After reading these 30 revived tales of wealth and splendor, you will be tempted to throw some supplies into a backpack like the '49-ers of old and head west. Although stories of lost gold and silver veins are abundant (Mysterious Blue Ledge of Gold, The Curse of the Mormon Silver Ledge), they in no way represent all of the wealth hidden in California's geography and folklore. Does Death Valley hold more than just sand and arid desert; is it also the Canyon of Lost Gold and site of the Golden Gravels of Goler Wash? Is the long California coastline covering secrets (Gold in the Sand) and hidden riches (Lost North Beach Million, Five Hundred Pound Silver Ingot)? Are the sprawling metropolises now covering the priceless artifacts of an emperor (The Hollywood Bowl Treasure)? Outlaws, prospectors, Indians, loners and Mexicans throw themselves into all the adventure and intrigue. California's mountains, deserts, beaches, and citiesas well as sunken treasureare all encompassed in this collection.
Part of the colorful history of Texas includes legends of outlaw loot, pirate hoards, buried mines, and Santa Anna's lost pack-train carrying gold. This book contains 31 legends ranging from lost fortunes of Native Americans, French pirates, Spanish explorers, and Mexican soldiers to the early exploits of German and Scotch-Irish settlers. These unique tales from the people of the Lone Star State highlight their adventures and struggles in search of lost mines and forgotten treasures.
Maybe it's because his mother was a teacher. Or maybe it's because he has spent most of his life in classrooms - as a wide-eyed first grader, a naive college student, a seminarian, and now as a visiting writer in residencies across the country. There's something about school that infuses the work of Donald Davis and he has collected his all-time favorite school stories in the book. Whether we're traveling around the world with Miss Daisy, the fourth grade teacher who was integrating arithmetic, geography and English before the term whole language ever surfaced; or watching in awe as a classmate conjugates malaprops in Miss Vergilius Darwin's Latin class; or driving a school bus and learning about segregation - we experience flashes of recognition in moments that transcend Donald Davis's childhood stories.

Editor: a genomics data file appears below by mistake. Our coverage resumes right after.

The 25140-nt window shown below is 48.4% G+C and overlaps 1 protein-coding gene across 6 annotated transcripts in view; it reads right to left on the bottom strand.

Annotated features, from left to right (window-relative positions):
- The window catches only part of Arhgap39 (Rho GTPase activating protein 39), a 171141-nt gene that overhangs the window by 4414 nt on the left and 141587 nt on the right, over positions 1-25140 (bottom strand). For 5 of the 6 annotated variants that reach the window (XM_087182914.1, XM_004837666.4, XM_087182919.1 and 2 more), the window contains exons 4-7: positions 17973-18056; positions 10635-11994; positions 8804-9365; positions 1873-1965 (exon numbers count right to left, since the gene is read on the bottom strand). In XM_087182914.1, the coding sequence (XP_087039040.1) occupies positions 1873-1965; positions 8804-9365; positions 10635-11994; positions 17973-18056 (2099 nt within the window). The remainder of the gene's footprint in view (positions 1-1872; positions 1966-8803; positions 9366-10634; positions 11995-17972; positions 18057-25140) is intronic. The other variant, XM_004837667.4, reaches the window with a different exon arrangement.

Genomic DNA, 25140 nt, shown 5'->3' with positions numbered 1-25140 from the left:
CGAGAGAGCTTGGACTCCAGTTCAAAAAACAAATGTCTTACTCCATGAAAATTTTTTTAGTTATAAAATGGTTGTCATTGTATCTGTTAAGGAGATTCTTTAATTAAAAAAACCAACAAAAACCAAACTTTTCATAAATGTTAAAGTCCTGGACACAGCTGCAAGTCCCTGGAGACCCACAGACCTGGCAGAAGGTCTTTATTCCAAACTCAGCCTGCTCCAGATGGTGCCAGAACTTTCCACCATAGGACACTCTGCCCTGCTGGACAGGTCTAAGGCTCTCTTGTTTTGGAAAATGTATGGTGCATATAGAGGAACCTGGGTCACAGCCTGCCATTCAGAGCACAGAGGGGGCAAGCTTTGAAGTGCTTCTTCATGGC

Jim May writes the stories of his youth, growing up in the rural Midwest between the Truman and the JFK eras, where trading stories was as common as trading horses, and frequently required the same skills. Neighboring, as his mother called it, was part of the social fabric. These 18 poignant and humorous stories of life's joys and trials told with the freshness of youth, yet tempered with the wisdom of age evoke a simpler time in our nation's history without romanticizing the inherent hardships.
The fourteen personal stories in this delightful coming of age book apply universal elements with characters and situations that everyone will recognize so that only the names, places and times change from our own childhood stories.
This two-part book program offers activities to supplement standard U.S. history classroom textbooks. Lessons can stand-alone or coordinate with any text. Activity pages include basic concepts, graphs, maps, vocabulary comprehension, and nonfiction informational excerpts that help make meaningful connections with historical concepts, facts, and ideas. Reproducible Books include table of contents and answer keys.
This title examines an important historic event - the shooting of Representative Gabrielle Giffords and 18 others in Tucson, Arizona. Easy-to-read, compelling text explores the man behind the shooting, Jared Loughner, and his history of mental illness, the disease schizophrenia, Giffords rise in politics, the political climate in America, including the hot button issue of health-care reform, Giffords's fight for her life, and the effects of this event on society. Also discussed are the gun laws in America, the National Rifle Association's stand on gun control, new legislation introduced in Congress regarding gun control, and mental health policy and law. Features include a table of contents, glossary, selected bibliography, Web links, source notes, and an index, plus a timeline and essential facts.